Care To Boogie With Google?

13 years, 7 months ago

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The media mob is going online. Richard Linning demonstrates a digital dance of change.



Does the name Alexandre Auguste Ledru-Rollin ring a bell? Probably not. In his day Alexandre was renowned for the violence of his public oratory which made him a leader of the working class in France in 19th century. And for his declaration in 1848 that "There goes the mob. I am their leader. I must follow them."

The ideological flexibility on his behalf this suggests has echoes today in many aspects of public relations practice; in the opinion survey, focus-group driven public relations practiced in support of marketing goals, in the application of the same techniques to issue advocacy, public affairs and political campaigning. But if, like Denny Griswold publisher of Public Relations News, you argue that we perform a management function which tabulates public attitudes in order to engage in Cutlips & Center’s "mutual satisfactory two-way communication" then where the mob or public or consumer opinion leads, public relations must follow.

Media relations remains integral to PR efforts so it is important to know where the media mob is going. And the media is going digital. Big time! A recent study released by newsroom software developers TEKgroup International reported in PR News [11 September 2006] indicated that 99% of surveyed journalists believe companies should have online newsrooms – that’s 20% more than in their 2005 study.

What’s more, they rank the top-five most ‘important’ to ‘very important’ elements of an online newsroom to be press releases, a search module, PR contacts, photographs and product information.

Digital Highway

No alternative then. Public relations has to jump onto the fast moving information highway because now it’s computer algorithms and a Google search that produce media coverage not the seductive entreaties of a PR man or woman. It’s the ‘google dance’ or nothing.

Not familiar with the term? The google dance is the delicate struggle between technicians at the world’s largest internet search engine and those who try to manipulate the worldwide web for commercial ends [How unscrupulous firms are manipulating world’s leading search engine Bobbie Johnson, technology correspondent The Guardian 21 December 2005].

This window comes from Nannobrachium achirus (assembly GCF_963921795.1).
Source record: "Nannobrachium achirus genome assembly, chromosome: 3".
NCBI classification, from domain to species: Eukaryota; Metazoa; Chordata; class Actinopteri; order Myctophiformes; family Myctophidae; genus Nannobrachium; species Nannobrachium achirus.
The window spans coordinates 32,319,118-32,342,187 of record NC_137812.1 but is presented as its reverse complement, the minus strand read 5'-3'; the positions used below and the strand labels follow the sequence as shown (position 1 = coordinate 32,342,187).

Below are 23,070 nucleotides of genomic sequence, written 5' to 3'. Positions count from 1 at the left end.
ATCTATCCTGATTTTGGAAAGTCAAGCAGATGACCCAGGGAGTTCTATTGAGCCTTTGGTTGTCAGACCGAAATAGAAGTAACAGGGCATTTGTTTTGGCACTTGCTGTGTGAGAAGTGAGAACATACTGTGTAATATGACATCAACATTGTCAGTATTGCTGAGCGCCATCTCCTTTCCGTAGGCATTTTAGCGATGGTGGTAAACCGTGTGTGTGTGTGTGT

At stake is Page Rank, which is a visual indicator of a site’s relevance and importance.

Page Rank determines whether the first result of a search for "Dell press release" is the positive corporate message or the blog of a dissatisfied customer. See the differences for yourself below, beginning with Dell’s official site:

1. Media Conference Call
2. Listen to Ro Parra, Dell senior vice president and general manager, Home and Small Business Group, as he announced news from Dell and answered questions pertaining to efforts to improve the shopping experience for consumers and small businesses in the United States who buy products and services from Dell.
3. This event occured 12 p.m. EDT/11 a.m. CDT, Thurs., July 13, 2006.
4. You can listen to a replay of the call by downloading the MP3 file.
5. There, now, that didn’t hurt, did it?
6. July 18th, 2006
Read More: Dell
7. Dell obviously now has a troop of service people reaching out to find customers’ problems on blogs. They even wrote to me — yes, grouchy old me. I got an email last week, while on vacation, noting that in an 11-month-old post I’d complained that my remaining working Dell, my son’s was overheating.
8. http://www.buzzmachine.com/?tag=del

Despite Mary Buhay, senior vice president of corporate communications for Medialink’s claim that "PR is not very curious about technology in general," there are plenty of providers of services to PR today ready to make up for this lack of curiosity: to teach us the ‘google dance’.

An Invitation To Dance

This is an edited, typical unsolicited invitation to ‘google dance’. Take your partner please for Step1: Text links across a wide range of sites.

XXXXX alone has 37,000 plus pages indexed by Google and links to a client’s site will appear on all of these, as well as USPRwire, UKPRwire, iwantcontent.com (another 27,000 plus pages) and several others.

Now, when you are ready please, Step 2: Search engine/web directory promotion.

A real, live human (no automated scripts!) will submit a client’s site details to 200+ web directories and ensure it is submitted manually to the leading search engines.

Finally Step 3: Nowhere will these services be identified as XXXXX products.

XXXXX is the service provided to PR/marketing professionals, but the links, ads and press release services are not branded and exist for them to resell to their clients.

Welcome to the new world of link farms, bait and switch and news aggregators.

Whether it’s the media or any other stakeholder the internet is fast becoming – if it is not already – the information source of choice. Public relations has no option but to respond to this need. Our challenge is not just to use the net to deliver the whole truth – warts and all – but to confront the question of whether to follow the mob and "google dance" to do it.

 

 


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The Author

Richard Linning

Richard Linning, IPRA Board Member, Fellow Chartered Institute of Public Relations

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